One of the smaller regrets in my life is that when I was unemployed in Sheffield in the 1980s I turned down the chance to become an apprentice dry stone waller. How very different life might have been. Maybe – and I realize this is very, very unlikely – I could have ended up as land artist in the mold of Andy Goldsworthy.
There’s a new documentary about him, titled Leaning Into the Wind, and in the trailer he says, “There are two ways of looking at the world. You can walk down the path, or you can walk through the hedge.”
Does anybody still use that phrase “dragged through a hedge backwards”? My mother used to say it about me when I was looking particularly disheveled, but as I used to point out, if you’re pulled through a hedge backwards you’re going to look rather better than if you’re pulled through it forwards.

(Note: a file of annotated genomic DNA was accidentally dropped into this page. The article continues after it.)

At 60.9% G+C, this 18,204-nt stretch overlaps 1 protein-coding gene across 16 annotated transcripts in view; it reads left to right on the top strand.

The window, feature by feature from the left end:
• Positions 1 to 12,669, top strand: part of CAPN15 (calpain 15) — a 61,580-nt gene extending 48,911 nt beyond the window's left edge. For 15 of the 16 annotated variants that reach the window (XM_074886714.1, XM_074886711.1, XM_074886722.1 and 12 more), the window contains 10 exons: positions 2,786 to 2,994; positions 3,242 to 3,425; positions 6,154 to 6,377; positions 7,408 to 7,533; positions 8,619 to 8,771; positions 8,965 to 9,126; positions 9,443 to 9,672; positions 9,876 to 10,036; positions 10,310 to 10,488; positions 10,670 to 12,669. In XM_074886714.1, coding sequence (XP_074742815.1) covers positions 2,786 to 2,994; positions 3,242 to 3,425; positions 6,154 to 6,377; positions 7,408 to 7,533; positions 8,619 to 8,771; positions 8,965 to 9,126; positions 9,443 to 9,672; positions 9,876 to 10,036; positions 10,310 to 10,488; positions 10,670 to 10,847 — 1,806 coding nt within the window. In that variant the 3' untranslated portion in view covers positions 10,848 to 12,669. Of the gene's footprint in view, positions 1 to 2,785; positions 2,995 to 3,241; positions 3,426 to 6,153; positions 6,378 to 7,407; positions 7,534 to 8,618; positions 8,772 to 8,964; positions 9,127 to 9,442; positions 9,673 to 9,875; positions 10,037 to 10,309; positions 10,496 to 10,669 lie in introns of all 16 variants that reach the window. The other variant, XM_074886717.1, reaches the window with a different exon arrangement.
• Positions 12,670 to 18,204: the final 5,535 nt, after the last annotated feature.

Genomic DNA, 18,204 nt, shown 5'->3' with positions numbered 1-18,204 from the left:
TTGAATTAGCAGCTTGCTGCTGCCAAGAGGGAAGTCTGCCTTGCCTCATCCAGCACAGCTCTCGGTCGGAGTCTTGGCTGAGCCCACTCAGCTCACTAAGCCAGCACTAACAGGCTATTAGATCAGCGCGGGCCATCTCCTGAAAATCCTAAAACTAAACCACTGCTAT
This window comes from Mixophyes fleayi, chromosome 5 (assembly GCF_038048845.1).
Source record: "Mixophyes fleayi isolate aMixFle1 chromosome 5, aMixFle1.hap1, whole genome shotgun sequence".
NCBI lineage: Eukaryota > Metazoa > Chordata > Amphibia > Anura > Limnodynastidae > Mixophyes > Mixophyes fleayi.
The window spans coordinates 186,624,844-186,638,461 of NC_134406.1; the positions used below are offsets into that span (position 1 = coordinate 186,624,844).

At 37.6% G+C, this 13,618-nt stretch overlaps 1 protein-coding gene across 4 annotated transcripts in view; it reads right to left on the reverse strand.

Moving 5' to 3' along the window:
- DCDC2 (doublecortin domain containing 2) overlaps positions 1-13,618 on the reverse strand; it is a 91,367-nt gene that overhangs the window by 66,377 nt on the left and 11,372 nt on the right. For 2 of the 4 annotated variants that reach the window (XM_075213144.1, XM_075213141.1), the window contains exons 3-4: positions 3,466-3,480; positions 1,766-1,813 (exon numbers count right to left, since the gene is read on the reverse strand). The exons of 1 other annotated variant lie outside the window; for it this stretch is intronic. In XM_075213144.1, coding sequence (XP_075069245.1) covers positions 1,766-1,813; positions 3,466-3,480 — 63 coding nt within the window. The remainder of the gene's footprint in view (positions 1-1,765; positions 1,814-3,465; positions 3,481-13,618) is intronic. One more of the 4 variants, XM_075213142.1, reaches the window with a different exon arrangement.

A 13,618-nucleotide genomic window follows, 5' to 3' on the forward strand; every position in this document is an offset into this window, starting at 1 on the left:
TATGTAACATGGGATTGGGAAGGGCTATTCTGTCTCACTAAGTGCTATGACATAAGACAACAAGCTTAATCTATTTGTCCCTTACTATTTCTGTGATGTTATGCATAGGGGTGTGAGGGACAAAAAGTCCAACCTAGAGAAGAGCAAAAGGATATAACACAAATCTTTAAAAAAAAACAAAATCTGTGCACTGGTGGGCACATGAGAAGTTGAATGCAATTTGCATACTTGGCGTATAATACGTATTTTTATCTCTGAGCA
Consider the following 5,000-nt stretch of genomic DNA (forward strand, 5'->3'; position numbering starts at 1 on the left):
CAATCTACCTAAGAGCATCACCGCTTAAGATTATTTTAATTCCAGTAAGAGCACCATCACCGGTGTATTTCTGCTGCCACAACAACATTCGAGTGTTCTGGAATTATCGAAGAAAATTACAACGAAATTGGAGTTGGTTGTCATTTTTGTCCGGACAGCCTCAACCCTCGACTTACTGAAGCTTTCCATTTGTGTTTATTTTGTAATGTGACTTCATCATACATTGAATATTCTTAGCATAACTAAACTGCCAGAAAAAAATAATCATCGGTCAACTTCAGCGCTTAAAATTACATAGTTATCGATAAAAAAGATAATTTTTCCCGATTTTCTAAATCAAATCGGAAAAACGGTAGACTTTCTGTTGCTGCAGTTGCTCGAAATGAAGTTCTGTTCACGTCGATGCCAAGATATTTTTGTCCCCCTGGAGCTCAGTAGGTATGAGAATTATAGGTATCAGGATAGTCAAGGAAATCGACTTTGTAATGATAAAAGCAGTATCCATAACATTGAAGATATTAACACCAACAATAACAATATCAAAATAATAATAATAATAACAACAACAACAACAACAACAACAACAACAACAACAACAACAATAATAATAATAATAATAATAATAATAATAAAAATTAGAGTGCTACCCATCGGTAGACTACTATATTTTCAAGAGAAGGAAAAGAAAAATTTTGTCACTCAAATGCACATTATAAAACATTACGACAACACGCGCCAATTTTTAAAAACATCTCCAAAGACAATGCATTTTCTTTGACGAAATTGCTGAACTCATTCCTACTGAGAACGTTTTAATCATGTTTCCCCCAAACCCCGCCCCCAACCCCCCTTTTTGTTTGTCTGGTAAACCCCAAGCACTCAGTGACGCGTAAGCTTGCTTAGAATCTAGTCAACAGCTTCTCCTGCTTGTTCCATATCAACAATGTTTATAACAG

Andy Goldsworthy has something in common with walking artists like Richard Long and Hamish Fulton, but as far as I can tell he doesn’t really use walking as part of his practice. However, since he’s usually working outdoors, making site specific sculptures, then I suppose he must do a certain amount of walking to get to and from the sites. The piece below at Storm King, titled Storm King Wall is a length of dry stone walling that runs to 2,278 feet, so a certain amount of walking is required just to get from one end of it to the other.
Actually it’s not even that simple – the wall disappears, as it were, into water and emerges on the other side, so unless you can walk on water a detour is involved.
I’ve also walked around a Goldsworthy in the Yorkshire Sculpture Park, this one, called Hanging Trees:
I know I also saw his Garden of Stones at The Museum of Jewish Heritage in New York but as far as I can remember, at the time I went there you weren’t allowed to walk in it.
The image below on the museum website suggests you can walk there now, though obviously not very far.
As far as I can see, there's an absence both of paths and hedges.